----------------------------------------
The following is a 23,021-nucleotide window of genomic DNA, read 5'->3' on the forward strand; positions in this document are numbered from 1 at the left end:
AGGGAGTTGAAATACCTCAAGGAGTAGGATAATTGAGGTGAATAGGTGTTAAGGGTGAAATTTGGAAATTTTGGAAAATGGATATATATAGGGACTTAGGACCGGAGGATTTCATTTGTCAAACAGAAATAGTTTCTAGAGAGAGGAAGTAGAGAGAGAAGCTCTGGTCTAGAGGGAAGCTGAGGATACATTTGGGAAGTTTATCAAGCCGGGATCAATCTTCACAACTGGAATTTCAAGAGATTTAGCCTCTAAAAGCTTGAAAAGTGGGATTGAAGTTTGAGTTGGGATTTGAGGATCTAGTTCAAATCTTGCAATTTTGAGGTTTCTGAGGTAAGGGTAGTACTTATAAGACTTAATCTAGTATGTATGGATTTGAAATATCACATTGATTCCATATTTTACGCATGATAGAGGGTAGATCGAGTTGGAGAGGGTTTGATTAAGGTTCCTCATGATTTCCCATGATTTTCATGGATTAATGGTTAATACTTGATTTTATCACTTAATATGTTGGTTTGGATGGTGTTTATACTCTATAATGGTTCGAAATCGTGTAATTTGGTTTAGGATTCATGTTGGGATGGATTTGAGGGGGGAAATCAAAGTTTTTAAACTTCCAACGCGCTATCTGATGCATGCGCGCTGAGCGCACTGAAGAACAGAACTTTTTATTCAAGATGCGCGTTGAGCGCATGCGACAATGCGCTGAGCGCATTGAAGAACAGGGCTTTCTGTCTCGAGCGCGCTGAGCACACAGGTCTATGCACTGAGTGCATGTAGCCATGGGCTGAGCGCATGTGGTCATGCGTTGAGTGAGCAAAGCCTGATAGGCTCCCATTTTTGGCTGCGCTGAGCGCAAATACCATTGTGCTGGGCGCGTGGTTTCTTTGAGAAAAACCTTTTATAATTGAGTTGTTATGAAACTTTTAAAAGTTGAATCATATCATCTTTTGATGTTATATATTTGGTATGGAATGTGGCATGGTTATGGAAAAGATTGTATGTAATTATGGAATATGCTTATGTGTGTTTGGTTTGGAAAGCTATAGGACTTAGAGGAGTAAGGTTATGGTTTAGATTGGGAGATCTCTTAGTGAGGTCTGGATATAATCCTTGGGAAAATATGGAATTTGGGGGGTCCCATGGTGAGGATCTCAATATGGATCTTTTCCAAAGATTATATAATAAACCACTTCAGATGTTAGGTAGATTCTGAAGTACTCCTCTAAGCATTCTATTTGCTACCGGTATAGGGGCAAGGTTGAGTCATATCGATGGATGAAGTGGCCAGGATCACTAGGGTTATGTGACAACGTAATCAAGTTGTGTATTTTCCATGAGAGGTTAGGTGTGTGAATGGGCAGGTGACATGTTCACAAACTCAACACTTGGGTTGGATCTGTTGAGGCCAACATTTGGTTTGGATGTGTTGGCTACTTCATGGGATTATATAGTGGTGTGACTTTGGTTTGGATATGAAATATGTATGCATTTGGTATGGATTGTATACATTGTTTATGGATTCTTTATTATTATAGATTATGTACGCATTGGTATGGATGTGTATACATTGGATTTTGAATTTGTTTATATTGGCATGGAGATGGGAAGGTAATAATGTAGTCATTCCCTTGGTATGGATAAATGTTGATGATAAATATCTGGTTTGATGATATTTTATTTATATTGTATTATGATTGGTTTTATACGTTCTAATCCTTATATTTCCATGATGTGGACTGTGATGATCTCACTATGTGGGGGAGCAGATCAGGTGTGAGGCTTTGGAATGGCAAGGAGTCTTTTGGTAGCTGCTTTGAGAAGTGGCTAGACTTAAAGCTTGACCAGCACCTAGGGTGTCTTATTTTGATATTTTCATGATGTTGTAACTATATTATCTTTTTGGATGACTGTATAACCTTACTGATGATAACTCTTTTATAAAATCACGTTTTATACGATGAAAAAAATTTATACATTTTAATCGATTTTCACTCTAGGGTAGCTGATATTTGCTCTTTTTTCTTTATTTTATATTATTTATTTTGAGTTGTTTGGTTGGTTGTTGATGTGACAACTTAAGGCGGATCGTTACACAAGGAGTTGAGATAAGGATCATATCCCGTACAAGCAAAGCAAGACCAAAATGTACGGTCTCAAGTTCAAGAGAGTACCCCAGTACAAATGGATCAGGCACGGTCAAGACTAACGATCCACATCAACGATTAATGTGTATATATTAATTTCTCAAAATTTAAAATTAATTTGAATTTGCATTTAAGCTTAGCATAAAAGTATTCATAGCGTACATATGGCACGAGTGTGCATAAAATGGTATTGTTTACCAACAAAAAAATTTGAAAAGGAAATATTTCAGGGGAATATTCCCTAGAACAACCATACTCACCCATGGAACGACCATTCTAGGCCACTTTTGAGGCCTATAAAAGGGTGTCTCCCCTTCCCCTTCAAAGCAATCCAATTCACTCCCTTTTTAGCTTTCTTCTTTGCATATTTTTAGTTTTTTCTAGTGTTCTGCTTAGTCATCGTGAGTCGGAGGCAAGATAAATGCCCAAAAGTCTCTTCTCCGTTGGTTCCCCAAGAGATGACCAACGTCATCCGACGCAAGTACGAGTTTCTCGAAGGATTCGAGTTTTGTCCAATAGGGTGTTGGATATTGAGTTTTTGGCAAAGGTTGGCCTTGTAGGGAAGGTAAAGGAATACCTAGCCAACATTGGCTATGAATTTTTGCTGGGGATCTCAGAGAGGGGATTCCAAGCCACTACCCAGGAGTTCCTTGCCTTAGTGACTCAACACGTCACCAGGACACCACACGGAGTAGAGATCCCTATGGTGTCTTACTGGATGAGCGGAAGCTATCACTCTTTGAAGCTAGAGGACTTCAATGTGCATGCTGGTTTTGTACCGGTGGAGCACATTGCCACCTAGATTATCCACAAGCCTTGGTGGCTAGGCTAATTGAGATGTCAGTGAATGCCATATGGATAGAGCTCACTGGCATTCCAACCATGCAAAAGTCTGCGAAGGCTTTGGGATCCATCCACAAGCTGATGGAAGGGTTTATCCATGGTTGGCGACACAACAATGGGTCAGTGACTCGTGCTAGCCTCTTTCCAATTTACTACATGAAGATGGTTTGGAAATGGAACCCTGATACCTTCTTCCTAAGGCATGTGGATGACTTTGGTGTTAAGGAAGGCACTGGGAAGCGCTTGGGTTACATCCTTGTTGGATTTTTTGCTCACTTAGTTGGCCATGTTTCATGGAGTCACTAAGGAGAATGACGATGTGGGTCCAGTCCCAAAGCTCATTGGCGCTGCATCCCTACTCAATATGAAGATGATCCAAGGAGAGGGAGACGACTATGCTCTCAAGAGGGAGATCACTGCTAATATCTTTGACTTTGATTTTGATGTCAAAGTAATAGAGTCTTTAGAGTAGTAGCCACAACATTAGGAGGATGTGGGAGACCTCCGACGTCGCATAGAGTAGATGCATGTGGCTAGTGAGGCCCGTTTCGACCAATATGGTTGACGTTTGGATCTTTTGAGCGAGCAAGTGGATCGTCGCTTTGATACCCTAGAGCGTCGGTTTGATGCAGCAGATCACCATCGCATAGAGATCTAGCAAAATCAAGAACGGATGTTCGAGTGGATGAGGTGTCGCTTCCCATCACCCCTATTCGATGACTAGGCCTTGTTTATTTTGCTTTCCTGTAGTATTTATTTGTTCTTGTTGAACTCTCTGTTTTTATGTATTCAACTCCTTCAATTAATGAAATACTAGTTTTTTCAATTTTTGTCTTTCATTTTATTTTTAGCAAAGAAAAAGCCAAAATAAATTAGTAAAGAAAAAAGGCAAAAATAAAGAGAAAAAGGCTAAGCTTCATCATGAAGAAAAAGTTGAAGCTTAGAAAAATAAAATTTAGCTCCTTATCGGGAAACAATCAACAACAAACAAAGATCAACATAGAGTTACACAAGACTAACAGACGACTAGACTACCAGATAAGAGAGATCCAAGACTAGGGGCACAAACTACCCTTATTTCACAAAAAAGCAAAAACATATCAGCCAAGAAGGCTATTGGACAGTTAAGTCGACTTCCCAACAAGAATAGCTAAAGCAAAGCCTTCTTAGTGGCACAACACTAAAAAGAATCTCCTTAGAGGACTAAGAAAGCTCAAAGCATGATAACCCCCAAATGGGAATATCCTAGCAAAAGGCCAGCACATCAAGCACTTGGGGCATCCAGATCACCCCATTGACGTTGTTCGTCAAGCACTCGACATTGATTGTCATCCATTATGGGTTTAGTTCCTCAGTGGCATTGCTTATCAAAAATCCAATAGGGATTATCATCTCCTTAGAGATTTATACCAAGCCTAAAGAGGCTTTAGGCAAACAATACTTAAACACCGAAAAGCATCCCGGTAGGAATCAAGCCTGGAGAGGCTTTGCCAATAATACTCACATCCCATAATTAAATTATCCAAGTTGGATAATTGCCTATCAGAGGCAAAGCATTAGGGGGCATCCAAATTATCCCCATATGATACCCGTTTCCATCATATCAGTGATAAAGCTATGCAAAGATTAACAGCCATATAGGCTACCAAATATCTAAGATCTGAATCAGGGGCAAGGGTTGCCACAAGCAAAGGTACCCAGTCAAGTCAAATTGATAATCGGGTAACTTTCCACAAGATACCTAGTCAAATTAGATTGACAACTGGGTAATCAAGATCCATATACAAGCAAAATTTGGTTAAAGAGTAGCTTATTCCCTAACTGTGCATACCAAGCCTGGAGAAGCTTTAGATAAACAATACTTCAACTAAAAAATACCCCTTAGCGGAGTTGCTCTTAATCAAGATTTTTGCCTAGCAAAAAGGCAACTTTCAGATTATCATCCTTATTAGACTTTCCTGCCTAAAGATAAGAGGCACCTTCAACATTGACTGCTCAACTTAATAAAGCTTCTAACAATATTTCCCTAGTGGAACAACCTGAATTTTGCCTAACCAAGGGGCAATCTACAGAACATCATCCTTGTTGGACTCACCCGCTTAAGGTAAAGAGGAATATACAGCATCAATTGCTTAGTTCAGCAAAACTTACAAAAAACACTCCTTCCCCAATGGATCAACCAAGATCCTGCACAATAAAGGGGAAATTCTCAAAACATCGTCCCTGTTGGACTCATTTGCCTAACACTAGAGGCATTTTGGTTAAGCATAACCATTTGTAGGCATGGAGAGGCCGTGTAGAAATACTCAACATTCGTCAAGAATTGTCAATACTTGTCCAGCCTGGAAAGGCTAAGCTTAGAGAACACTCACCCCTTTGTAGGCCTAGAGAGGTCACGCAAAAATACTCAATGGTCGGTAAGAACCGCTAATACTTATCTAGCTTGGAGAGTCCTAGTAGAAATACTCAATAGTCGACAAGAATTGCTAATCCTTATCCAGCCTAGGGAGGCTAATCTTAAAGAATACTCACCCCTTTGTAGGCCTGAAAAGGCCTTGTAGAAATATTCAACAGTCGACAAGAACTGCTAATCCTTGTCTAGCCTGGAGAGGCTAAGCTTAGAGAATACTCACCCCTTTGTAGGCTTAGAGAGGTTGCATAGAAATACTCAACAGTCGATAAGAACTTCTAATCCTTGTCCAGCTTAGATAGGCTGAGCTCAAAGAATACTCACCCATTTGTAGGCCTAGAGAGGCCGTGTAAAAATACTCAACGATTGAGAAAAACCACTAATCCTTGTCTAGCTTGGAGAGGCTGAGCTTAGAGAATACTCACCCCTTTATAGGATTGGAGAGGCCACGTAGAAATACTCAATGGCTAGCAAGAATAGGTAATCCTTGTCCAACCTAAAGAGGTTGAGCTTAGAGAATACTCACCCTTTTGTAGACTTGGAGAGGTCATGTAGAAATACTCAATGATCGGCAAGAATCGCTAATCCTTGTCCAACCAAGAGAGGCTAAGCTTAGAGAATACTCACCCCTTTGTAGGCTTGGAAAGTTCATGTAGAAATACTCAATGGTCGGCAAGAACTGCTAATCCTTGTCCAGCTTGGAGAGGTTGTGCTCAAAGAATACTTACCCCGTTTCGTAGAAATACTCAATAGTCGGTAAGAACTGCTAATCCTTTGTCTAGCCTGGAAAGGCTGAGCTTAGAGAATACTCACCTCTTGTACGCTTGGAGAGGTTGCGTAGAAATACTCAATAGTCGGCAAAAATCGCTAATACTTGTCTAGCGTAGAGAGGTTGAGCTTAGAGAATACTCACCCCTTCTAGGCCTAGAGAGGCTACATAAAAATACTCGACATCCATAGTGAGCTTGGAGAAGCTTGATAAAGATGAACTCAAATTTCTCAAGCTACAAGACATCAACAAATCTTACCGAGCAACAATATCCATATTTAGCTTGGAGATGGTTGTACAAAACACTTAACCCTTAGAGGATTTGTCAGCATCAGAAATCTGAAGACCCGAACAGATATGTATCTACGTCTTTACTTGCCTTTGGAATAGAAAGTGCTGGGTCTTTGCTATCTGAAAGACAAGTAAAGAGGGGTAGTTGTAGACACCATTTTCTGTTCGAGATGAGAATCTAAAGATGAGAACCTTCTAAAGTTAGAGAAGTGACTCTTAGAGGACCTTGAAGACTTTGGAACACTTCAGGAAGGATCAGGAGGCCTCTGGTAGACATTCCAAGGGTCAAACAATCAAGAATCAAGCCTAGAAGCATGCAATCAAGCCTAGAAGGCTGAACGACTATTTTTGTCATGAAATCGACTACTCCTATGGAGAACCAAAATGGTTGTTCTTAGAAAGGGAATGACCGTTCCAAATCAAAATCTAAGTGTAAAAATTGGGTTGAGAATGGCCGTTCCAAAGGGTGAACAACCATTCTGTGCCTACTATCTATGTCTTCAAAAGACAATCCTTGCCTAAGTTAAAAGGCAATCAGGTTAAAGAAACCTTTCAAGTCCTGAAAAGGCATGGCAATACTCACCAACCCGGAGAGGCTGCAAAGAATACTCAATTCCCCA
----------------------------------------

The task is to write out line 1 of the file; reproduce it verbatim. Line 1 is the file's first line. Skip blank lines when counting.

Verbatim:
The following is a 23,021-nucleotide window of genomic DNA, read 5'->3' on the forward strand; positions in this document are numbered from 1 at the left end: